From the floor, Kocherlakota asked if there was a good historical example of conflicts between monetary and macroprudential policies such that central banks conducted accommodative monetary policy under a negative output gap, low inflation, and a buildup of financial vulnerabilities. He also asked if there was cross-border evidence that monetary policy easing in a large country led to the buildup of vulnerabilities in other countries. In reply, Adrian remarked that it was difficult to pin down the period of the conflict because it depended on how long it took for vulnerabilities to build up and for the policy effects to last, and mentioned that the United States tended to give crossborder issues little attention because it had been a relatively closed economy. Jordan asked about the relationship between structural and cyclical macroprudential policies.

Adrian replied that cyclical policies had to take structural policies into account as given and structural problems were expected to be fixed in the long run. Ito raised the question of whether indifference curves could be drawn in the chart of monetary policy’s risk-return tradeoff to find an optimal point in the balance between financial conditions and vulnerabilities. Snorre Evjen (Norges Bank) asked about the kind of financial stability indicators that central banks should monitor and target. Goodfriend proposed that financial vulnerabilities related to a short-term credit boom be distinguished from others, since the impact of vulnerabilities would be only second order without shortterm credit boom. Liew Yin Sze (Monetary Authority of Singapore) pointed out that since exchange rates had a significant impact both on output and inflation outcomes in Asian economies, policymakers had to adopt a multi-pronged approach to reduce exchange rate volatility and maintain domestic macroeconomic and financial stability at the same time; in this regard, calibrating macroprudential policy measures in real time amid volatile cross-border capital flows could be challenging.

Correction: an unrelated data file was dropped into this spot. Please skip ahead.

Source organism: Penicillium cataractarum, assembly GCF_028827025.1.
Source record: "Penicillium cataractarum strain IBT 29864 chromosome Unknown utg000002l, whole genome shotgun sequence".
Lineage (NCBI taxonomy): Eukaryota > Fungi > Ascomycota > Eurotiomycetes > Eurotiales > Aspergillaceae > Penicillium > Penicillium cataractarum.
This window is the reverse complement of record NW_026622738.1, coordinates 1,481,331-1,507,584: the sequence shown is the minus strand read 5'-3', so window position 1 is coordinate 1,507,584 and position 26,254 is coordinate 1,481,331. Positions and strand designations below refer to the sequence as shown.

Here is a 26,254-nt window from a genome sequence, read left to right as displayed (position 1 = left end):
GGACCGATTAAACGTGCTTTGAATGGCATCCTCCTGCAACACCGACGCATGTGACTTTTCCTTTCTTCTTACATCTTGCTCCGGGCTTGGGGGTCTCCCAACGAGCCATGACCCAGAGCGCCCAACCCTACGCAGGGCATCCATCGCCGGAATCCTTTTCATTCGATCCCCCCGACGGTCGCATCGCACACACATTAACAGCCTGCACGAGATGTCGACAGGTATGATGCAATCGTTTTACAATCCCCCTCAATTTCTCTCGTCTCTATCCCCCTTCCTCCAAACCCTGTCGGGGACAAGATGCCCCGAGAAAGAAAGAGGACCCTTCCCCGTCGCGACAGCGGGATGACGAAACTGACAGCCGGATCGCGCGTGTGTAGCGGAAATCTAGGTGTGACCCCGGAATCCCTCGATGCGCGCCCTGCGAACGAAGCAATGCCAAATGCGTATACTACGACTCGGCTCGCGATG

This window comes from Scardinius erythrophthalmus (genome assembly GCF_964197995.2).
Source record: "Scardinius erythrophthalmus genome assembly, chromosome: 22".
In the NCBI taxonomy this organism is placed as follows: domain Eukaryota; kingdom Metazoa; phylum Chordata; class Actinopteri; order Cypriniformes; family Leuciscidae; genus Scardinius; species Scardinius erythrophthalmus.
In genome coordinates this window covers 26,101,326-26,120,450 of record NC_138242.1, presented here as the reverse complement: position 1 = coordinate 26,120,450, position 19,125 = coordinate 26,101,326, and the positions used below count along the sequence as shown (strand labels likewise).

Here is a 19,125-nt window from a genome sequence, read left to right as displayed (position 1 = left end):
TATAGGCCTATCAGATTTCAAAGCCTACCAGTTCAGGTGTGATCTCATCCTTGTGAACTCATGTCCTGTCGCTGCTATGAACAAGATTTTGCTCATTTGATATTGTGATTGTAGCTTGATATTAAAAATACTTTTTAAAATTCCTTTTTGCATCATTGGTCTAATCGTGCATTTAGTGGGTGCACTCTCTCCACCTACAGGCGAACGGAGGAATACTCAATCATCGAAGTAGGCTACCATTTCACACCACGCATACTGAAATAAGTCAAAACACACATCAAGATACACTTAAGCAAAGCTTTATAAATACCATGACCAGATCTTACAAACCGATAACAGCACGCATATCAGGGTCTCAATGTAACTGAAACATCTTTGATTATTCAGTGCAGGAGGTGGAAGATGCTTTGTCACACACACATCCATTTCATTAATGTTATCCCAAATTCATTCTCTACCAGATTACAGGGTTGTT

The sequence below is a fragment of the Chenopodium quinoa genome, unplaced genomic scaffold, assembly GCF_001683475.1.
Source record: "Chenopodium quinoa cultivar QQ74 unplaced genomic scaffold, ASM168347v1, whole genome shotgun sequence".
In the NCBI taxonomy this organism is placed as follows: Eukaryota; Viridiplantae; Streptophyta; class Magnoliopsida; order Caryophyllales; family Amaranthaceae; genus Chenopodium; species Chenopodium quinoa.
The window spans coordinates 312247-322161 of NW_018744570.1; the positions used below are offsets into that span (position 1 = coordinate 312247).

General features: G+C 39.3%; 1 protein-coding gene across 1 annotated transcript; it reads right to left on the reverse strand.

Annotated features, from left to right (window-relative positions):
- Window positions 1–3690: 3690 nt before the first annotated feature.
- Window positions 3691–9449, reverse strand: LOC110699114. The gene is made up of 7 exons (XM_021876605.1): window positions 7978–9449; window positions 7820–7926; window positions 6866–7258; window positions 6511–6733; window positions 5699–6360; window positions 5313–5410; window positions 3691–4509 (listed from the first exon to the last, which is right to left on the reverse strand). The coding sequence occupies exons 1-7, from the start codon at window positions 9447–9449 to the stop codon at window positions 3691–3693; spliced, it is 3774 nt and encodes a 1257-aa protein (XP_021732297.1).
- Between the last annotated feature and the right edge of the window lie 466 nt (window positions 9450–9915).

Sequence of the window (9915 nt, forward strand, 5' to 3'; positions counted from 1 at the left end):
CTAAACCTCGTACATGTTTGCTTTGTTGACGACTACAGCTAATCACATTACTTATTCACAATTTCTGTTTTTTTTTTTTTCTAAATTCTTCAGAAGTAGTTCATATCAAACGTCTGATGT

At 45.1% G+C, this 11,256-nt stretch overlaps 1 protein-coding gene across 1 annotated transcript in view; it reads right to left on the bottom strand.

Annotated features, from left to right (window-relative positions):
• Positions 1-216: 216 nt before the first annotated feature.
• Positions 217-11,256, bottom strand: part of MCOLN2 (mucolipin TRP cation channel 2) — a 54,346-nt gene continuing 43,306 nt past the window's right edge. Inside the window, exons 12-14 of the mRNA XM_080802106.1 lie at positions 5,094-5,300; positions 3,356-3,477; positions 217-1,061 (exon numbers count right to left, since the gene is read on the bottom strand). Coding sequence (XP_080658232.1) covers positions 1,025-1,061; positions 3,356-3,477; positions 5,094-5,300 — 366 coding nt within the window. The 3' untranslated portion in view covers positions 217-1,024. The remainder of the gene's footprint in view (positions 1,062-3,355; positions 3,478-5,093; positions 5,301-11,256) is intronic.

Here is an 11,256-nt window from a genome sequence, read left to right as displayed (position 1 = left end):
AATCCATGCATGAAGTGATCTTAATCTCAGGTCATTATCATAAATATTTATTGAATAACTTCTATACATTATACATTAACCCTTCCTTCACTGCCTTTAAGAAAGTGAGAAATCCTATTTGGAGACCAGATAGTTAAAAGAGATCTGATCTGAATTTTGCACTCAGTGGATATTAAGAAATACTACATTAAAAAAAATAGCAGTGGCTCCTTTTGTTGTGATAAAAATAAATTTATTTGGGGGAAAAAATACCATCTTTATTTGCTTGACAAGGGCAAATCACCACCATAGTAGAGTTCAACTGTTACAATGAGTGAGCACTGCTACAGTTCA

E. Post-Crisis Slow Recovery and Monetary Policy10 In the aftermath of the recent financial crisis and subsequent recession, slow recoveries have been observed in many countries. Takushi Kurozumi (Bank of Japan) presented a model that was able to describe such slow recoveries resulting from an adverse financial shock in the presence of endogenous growth in total factor productivity (TFP), and reported an analysis of optimal monetary policy in the face of the financial shock. If a negative financial shock hit the economy, firms’ borrowing capacity shrank and the

10. For details, see Ikeda and Kurozumi (2014).

10 MONETARY AND ECONOMIC STUDIES / NOVEMBER 2014 Monetary Policy in a Post-Financial Crisis Era demand for investment and labor dropped. A decrease in demand caused a drop in supply in the long run, as the low demand discouraged investment in technology adoption as well as research and development (R&D) and thereby decreased TFP. In such an environment, the optimal monetary policy rule that maximized social welfare featured a strong response to output, as opposed to optimal monetary policy rules in a standard model that featured no response to output. A strong and timely monetary easing mitigated not only a decrease in demand in the short run but also a drop in TFP in the long run. Kurozumi showed that a nominal GDP growth or level targeting rule performed well because it reacted to output, while a strict inflation or price-level targeting rule induced a sizable welfare loss because it had no response to output. Comparing the optimal monetary policy rule with a discretional monetary policy in a simulated crisis scenario, he mentioned that a regime shift to the optimal monetary policy rule was desirable, since the discretional monetary policy could suffer from the zero interest lower bound. Finally, he emphasized that to obtain these results it was crucial to take into account the welfare loss resulting from a permanent decline in consumption caused by a drop in TFP.